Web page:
More than 200,000 people formed a human chain, dubbed “The Hong Kong Way,” across the city on Friday night in a show of opposition to the government’s changes to the extradition law and reluctance to respond to public demands.
The human chain was held between 7-9pm on August 23, which was the 30th anniversary of the Baltic Way – a famous stunt in eastern Europe.
The event was staged to reiterate the five demands that local protesters have been calling for, which the Carrie Lam administration has yet to agree to.
The demands include the complete withdrawal of the hated extradition bill, the withdrawal of “riot” charges laid against some people who took part in protests on June 12, the establishment of an independent probe into events during the three months of protests, the release of all arrested protesters and implementation of universal suffrage.
Friday’s gathering sought to emulate an event from 1989 when more than a million protesters from Estonia, Latvia and Lithuania formed a human chain that spanned nearly 700 kilometers across the three then-Soviet republics which were still part of the USSR.
The Baltic states eventually all gained independence, and many young Hong Kongers appear to yearn for a similar miracle.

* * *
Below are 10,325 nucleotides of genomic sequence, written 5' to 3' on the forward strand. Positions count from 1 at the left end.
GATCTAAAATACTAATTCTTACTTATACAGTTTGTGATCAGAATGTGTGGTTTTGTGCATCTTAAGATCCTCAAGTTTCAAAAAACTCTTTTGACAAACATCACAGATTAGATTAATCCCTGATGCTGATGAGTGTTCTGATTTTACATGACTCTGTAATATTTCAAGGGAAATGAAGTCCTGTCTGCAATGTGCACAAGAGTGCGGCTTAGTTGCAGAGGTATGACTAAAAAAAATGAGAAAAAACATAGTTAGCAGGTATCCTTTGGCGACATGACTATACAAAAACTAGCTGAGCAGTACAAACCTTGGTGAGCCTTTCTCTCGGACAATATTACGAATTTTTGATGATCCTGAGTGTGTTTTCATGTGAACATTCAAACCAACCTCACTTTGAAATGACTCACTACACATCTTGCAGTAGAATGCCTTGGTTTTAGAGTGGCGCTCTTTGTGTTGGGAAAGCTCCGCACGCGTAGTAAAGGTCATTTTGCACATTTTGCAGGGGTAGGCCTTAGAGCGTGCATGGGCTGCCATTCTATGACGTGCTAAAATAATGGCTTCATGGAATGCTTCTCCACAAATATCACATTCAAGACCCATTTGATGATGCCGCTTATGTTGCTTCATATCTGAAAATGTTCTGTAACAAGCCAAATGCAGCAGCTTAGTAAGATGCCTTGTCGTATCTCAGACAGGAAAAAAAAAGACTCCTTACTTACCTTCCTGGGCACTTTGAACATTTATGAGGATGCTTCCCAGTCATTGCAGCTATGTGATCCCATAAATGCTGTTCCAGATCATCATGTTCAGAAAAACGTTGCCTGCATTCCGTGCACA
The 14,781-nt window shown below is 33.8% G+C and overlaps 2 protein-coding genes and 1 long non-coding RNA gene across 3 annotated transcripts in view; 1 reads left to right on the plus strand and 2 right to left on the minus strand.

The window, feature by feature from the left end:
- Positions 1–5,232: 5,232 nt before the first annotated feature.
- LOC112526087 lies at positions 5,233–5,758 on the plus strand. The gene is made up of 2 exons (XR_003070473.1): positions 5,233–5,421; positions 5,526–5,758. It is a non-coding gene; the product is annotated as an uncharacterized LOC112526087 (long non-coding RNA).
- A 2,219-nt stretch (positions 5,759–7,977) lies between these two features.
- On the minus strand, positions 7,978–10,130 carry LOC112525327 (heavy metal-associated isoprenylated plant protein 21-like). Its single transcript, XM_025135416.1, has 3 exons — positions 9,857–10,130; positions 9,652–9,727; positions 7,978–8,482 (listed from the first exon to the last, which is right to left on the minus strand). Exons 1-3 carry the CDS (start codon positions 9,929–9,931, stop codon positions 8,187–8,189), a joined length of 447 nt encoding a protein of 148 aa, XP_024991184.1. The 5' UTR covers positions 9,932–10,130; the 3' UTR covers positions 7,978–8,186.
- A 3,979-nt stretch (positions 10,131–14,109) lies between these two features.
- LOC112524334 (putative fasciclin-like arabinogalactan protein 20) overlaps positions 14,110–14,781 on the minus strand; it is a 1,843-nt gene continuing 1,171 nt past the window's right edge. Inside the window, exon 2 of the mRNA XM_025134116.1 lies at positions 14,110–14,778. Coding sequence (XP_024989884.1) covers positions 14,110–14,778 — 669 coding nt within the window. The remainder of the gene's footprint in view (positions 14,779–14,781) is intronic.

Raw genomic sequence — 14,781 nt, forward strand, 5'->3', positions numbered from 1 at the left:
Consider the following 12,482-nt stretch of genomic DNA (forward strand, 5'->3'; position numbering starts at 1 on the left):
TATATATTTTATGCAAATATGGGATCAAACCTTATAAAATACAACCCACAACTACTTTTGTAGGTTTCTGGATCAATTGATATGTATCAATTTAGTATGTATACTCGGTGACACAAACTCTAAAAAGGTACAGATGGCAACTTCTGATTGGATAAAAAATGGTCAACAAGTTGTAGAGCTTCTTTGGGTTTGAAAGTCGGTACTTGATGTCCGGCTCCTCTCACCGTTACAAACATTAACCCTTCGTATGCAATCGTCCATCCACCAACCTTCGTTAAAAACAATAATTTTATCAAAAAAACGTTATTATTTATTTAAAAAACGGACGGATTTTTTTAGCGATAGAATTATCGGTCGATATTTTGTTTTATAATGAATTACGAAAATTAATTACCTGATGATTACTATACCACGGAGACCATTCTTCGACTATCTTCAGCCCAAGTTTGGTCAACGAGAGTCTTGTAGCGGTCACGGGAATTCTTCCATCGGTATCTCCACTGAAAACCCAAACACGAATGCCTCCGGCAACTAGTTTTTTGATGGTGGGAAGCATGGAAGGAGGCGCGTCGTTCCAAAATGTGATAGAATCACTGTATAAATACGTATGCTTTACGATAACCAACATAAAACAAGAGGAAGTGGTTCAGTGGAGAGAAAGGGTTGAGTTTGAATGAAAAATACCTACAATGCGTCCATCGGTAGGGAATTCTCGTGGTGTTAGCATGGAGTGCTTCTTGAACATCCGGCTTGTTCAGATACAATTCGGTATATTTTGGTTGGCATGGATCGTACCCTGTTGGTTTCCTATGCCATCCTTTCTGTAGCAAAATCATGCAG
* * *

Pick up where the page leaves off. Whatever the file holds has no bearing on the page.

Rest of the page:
Read: Protesters to form a human chain across Hong Kong
An online poster about ‘The Hong Kong Way’. Photo: Facebook
The protesters’ aim was to link people all the way from Tsuen Wan to Tsim Sha Tsui and Yau Tong on the Kowloon side, and from Kennedy Town to Chai Wan on Hong Kong Island, in a peaceful demonstration across 39 MTR stations.
Participants chanted slogans like “Free Hong Kong!’ and “Recover Hong Kong, revolution of the times!”
Anti-extradition protesters form a ‘light chain’ on Lion Rock. Photo: RTHK
A group of protesters also climbed up Lion Rock and formed a “light chain” to echo the Hong Kong Way event.
Organisers estimated a total of 210,000 people took part. Protesters went home peacefully at 9pm.
Protesters rally in Kwun Tong in Kowloon on August 24. Photo: RTHK
Meanwhile, the protests continued on Saturday, when tens of thousands of people rallied in Kwun Tong to urge the government to respond to the five demands, as well as to make people aware of privacy issues linked to the government’s ‘smart lampposts’ initiative.
Protesters began a march at 1.30pm at Tsun Yip Street Playground and walked to the Zero Carbon Building in Kowloon Bay via Hoi Bun Road.
At noon, MTR services between Choi Hung and Tiu Keng Leng were suspended due to “safety reasons” with a lot of protesters failing to reach the protest site in Kwun Tong. Organisers of the rally accused the MTR Corp, once again, of working against freedom of assembly in Hong Kong.
On Saturday morning, a proposed occupation event did not happen at Hong Kong International Airport after the High Court extended a ban on protests there indefinitely. A few protesters were seen at the airport in the morning but they left for the Kwun Tong protests.